Jillian Michaels of “Biggest Loser” fame will be changing people’s lives again come June when her new show, “Losing It With Jillian Michaels,” debuts on NBC.
The “Biggest Loser’s” tough trainer will bring her motivational moxie to her new series, which premieres June 1. Today, however, Access Hollywood uncovers a totally different side of Jillian.
Access’ Maria Menounos was invited to Jillian’s home, where the star revealed her own personal struggle with weight.
“I know people would find it hard to believe that you have had weight struggles in your life,” Maria said.
“It’s something that I work on and manage and try to kind of wrestle with every single day,” Jillian said.
Now 36 years old, Jillian opened up to Maria while they chatted at her Hollywood Hills home, telling Maria that the years of being overweight are far behind. The fight to stay fit and healthy, however, is still a daily battle.
“I find it very much like alcoholism in that you can be sober, but you always carry the issues,” Jillian said. “If I’m feeling depressed and I want to comfort myself with food, I know that I get to have 300 calories of brownies instead of 1000 calories of brownies.”
Jillian remembers her high school diet being filled with oversized portions of greasy and fattening foods and she would hit fast food restaurants so much, she still remembers one of her favorite orders.
“I remember my Taco Bell order,” Jillian said. “Three bean and cheese burritos, no onions, extra cheese, a taco supreme, cinnamon twists and then eventually I came to Diet Coke.”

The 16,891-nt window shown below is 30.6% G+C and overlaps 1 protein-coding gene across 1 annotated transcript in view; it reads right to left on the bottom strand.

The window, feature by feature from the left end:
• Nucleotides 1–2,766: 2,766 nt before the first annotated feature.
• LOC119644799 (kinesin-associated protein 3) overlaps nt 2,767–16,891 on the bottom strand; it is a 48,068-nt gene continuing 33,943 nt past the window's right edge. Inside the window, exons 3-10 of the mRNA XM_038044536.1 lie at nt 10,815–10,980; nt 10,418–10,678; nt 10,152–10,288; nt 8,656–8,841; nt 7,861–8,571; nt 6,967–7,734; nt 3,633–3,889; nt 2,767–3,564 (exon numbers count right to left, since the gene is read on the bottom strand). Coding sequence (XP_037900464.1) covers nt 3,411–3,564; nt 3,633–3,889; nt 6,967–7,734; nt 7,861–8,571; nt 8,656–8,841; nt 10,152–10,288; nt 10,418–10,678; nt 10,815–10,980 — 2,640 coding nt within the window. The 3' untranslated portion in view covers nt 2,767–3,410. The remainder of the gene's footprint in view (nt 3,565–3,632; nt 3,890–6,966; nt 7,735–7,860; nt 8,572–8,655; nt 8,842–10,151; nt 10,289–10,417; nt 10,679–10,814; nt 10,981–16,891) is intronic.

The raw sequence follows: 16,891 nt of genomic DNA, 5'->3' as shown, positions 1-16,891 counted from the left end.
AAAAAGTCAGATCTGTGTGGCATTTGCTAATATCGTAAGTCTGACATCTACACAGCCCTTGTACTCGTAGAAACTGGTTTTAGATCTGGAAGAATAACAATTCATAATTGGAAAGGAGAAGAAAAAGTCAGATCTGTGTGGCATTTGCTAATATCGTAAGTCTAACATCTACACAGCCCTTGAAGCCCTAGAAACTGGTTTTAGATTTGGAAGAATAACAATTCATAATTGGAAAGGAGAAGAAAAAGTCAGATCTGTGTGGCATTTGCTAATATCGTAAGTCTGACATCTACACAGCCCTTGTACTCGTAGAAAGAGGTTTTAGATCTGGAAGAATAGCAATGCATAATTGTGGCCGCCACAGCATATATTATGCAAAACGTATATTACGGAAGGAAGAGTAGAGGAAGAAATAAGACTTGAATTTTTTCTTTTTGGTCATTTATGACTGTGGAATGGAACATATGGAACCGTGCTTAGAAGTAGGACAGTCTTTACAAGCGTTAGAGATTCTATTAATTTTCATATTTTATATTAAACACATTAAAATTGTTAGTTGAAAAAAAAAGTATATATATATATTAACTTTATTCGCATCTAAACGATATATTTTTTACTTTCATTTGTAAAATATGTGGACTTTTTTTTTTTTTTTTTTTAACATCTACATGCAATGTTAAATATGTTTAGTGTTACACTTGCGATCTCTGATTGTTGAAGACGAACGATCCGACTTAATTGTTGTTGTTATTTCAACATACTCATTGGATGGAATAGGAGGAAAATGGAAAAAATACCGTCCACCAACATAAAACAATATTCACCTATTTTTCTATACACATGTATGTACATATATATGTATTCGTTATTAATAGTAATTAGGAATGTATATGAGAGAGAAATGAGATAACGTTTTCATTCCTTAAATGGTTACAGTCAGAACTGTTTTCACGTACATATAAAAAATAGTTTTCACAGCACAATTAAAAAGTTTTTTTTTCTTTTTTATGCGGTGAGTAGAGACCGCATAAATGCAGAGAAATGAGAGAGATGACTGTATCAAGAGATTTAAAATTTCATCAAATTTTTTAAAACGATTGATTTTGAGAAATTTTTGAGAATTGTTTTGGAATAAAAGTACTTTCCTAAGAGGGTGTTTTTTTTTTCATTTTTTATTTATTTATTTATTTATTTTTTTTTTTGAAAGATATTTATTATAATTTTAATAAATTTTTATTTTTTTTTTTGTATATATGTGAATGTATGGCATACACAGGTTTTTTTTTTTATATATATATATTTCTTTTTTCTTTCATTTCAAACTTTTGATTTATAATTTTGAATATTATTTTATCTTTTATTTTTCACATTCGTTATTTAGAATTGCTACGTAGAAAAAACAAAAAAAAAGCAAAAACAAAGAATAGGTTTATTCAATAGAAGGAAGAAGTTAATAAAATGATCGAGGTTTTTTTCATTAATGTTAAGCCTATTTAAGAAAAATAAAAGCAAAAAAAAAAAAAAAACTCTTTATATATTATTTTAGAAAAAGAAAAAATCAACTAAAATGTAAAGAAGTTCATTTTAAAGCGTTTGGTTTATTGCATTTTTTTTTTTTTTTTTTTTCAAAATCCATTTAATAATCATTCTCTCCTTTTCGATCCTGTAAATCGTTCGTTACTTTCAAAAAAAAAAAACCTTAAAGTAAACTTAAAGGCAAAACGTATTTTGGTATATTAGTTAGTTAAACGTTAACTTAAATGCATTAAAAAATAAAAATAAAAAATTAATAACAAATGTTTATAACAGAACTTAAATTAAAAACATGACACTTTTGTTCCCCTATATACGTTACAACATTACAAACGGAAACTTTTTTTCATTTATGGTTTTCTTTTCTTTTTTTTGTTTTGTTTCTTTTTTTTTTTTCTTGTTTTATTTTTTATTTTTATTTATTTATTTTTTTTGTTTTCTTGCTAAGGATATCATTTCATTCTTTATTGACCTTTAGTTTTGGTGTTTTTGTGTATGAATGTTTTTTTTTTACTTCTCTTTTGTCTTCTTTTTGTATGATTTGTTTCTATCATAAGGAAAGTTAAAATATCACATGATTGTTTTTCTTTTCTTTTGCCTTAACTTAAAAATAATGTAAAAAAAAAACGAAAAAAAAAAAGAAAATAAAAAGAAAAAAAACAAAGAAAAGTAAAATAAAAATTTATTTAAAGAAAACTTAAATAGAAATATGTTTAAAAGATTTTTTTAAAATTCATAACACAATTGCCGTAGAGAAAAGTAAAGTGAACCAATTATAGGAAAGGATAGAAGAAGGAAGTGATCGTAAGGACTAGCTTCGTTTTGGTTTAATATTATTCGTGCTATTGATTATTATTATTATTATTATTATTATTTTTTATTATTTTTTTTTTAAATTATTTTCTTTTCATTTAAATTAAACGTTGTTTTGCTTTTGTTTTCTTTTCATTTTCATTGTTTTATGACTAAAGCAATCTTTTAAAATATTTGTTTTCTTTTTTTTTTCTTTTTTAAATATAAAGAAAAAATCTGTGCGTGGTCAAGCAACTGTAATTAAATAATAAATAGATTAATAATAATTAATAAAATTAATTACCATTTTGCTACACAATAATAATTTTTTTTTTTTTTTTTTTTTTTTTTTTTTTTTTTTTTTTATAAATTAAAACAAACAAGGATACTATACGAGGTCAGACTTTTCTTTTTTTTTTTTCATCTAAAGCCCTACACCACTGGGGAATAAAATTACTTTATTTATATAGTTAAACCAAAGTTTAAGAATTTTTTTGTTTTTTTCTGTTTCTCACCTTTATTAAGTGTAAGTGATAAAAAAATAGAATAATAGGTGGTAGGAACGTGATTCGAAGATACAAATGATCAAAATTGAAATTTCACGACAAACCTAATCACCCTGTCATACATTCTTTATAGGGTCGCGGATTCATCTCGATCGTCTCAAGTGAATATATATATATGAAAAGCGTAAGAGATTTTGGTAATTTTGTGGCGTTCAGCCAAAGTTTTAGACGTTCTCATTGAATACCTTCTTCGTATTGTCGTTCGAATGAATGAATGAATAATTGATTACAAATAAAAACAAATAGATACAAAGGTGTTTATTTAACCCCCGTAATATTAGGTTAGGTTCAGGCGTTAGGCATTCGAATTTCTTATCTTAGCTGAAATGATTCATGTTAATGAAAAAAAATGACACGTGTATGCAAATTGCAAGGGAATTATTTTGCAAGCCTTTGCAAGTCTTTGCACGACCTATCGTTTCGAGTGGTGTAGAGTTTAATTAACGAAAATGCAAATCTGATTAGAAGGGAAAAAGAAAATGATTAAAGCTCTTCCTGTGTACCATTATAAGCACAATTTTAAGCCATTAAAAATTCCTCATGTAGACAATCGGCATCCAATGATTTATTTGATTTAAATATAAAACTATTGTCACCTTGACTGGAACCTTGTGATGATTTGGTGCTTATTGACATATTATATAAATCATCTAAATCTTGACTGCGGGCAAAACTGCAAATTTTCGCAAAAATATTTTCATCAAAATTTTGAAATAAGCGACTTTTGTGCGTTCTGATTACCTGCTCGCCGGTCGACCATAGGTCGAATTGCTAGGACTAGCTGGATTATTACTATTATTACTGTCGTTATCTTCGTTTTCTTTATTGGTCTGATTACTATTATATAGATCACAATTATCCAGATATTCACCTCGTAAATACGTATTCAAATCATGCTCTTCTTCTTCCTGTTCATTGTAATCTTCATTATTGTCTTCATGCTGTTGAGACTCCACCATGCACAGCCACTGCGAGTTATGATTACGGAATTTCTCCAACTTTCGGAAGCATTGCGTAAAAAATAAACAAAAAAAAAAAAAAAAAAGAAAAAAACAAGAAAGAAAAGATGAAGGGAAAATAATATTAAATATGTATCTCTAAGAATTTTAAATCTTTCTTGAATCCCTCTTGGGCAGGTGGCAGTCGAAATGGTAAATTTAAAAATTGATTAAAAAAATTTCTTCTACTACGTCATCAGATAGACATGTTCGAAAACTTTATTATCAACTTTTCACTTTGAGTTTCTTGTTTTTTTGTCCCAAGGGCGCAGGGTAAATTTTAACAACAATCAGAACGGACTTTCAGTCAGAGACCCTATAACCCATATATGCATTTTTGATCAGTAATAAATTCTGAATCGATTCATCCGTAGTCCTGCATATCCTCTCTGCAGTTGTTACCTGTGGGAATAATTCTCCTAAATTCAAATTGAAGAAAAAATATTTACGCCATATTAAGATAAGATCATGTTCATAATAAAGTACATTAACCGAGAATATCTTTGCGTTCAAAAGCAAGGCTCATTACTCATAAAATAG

“How much did you weigh at your biggest, and what size were you?” Maria asked.
“I was 175 lbs at about 5’ tall,” Jillian revealed. “So I’m like 115 now at 5’3”. I was heavy.
“I was a teenager, which makes it really hard,” she added.
At 5’ tall and 175 pounds, Jillian was over the limit for what the Center for Disease Control considers obesity.
“At what point did you make the change and how did you make the change?” Maria asked.
“My mom got me into martial arts when I was kid and it turned me around, but not just physically — emotionally, psychologically — it turned my confidence around, my self image,” Jillian said.
“How did your weight struggle help you connect with the people that you train?” Maria asked.
“Because I don’t believe in sympathy and I think sympathy is almost like a form of agreement,” Jillian said. “So if somebody is 400 lbs and you’re like, ‘Awww, gosh, poor you,’ it’s almost to me, like saying, ‘Oh, you’re just so weak and pathetic, you know, poor thing. You’re 400 lbs.’ That [type of talk] makes me sick.
“There comes a time when we take responsibility for ourselves in order to take responsibility for the future,” Jillian added.
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